Paris, France – October 3, 2018. A partnership between Materialise, designer Sébastien Brusset and L’Amy has seen a new eyewear range for automotive brand McLaren named ‘Frame Technological Innovation’ of the year at the 2018 Silmo d’Or Awards in Paris. The win is further evidence of 3D printing’s growing importance to the eyewear industry, and of Materialise’s commitment to advancing adoption of the technology.
Leuven, Belgium – July 26, 2018. Materialise NV (Nasdaq: MTLS) is realizing its largest Stereolithography project yet – a life-size, 3D-printed reconstruction of the first mammoth skeleton that was ever displayed in Western Europe. The 320 bones making up the skeleton were scanned and digitally reconstructed and will still be printed, finished and fitted with a customized frame to hold up the skeleton. From October onwards, the 3D-printed mammoth will be on display in the Belgian city of Lier, the place where the original mammoth was found.
Lier, Belgium - 12 juli, 2018. Voor de allereerste keer zal een volledig mammoet-skelet op ware grootte in 3D geprint worden. Het gaat om een reproductie van de Mammoet van Lier, het eerste bijna volledige mammoet-skelet van België, dat in 1860 bij graafwerken in de Pallieterstad is gevonden. Het skelet werd ondergebracht in het Museum voor Natuurwetenschappen in Brussel, waar het nog altijd te zien is.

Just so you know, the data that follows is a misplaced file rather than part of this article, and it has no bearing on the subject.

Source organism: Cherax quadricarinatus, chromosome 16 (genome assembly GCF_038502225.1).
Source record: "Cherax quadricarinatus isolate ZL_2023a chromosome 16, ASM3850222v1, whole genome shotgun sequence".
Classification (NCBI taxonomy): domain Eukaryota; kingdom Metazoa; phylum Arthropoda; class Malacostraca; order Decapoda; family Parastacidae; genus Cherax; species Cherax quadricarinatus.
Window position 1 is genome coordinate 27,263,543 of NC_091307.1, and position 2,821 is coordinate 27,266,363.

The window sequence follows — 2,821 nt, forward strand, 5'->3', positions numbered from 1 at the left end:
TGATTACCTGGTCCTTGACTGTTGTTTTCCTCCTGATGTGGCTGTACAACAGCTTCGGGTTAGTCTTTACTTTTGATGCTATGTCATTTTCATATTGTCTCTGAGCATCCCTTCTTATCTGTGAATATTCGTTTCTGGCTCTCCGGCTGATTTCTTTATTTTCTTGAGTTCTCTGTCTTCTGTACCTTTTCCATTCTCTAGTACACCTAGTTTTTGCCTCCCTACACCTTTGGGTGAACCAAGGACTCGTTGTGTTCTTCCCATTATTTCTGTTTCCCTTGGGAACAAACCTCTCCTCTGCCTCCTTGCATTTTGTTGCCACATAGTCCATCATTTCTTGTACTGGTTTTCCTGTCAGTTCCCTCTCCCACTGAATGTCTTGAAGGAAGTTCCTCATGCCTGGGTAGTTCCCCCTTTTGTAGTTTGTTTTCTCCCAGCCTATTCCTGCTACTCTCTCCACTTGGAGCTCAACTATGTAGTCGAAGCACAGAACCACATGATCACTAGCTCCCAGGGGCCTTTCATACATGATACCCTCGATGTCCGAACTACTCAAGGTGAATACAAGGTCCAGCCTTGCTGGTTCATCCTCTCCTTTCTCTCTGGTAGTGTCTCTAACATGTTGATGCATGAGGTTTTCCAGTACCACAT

Leuven, Belgium – May 23, 2018. Materialise, through a partnership with RSPrint, has entered into an agreement with HP to scale an end-to-end 3D solution to design and manufacture fully customized 3D-printed insoles. FitStation powered by HP will integrate Materialise software for 3D design automation, print preparation and production management. This alliance offers footwear brands the opportunity to express their unique brand proposition by allowing them to produce truly individualized products on-demand.
Leuven, Belgium – 17 April, 2018. RapidFit, a tool manufacturer and subsidiary of the 3D printing specialist Materialise, is launching a new innovation in its tried-and-tested modular system for automotive tooling. The innovative combination of carbon fiber beams and individual 3D-printed elements makes it possible to produce jigs and inspection fixtures that are up to 90 percent lighter than conventionally produced tools. The decreased weight makes it possible for a single person to operate and move the fixtures without using heavy equipment.